“Your Call is (Not That) Important to Us” provides insight, joy, frustration and humanity in an increasingly automated, impersonal customer servicescape.
To our surprise and delight, Monday’s (8/2) keynote will be delivered by Emily Yellin, author of “Your Call is (Not That) Important to Us,” an exhaustive overview of the challenges, opportunities and pathos of the modern-day call center and customer experience landscape.
At GM Voices, we’re always engaged in Voice Branding/customer experience trench warfare; a forceful education for companies that don’t fully grasp the importance of the automated touch point. The blogosphere buzz surrounding Yellin’s book was palpable, and after purchasing the book following an intriguing Wall Street Journal write up, we found that it was much deserved.
An oversimplified distillation of the book would be as follows: Companies are automating and outsourcing to stay profitable, and customers aren’t always happy about it. It’s a necessary evil, but different companies are handling it in different ways; some disastrous, some surprisingly effective. The ones that do it right have the highest level of customer satisfaction, and often times the cheapest route (at a surface level) isn’t the most economical in the long run.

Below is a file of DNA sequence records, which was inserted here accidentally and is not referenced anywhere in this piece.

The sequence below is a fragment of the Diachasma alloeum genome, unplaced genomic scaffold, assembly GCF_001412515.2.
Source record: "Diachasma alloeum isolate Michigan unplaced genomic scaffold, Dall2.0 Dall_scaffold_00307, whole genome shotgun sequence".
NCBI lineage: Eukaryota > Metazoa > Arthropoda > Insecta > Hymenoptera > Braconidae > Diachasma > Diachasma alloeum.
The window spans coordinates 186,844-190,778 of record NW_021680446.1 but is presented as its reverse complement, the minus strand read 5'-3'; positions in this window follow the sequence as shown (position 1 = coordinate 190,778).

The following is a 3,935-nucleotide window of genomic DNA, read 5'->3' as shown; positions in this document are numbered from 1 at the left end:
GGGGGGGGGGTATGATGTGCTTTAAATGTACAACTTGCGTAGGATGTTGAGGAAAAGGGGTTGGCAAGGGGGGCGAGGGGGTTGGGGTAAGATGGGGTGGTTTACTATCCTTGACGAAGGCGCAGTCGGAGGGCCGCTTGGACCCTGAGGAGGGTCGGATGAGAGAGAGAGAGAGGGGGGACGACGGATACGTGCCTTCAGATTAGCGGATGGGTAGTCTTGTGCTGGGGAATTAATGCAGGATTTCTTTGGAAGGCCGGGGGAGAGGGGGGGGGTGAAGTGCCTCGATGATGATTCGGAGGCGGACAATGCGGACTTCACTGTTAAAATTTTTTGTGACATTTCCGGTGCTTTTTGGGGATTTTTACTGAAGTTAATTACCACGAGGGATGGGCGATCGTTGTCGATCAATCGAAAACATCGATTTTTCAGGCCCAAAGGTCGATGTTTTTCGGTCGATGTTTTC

This blogger regretfully won’t be attending the show, but maybe I’ll pass along our book for a signature and a Flip video camera for the speech.
Pick up a copy and learn more about the customer and human experience in the 21st century.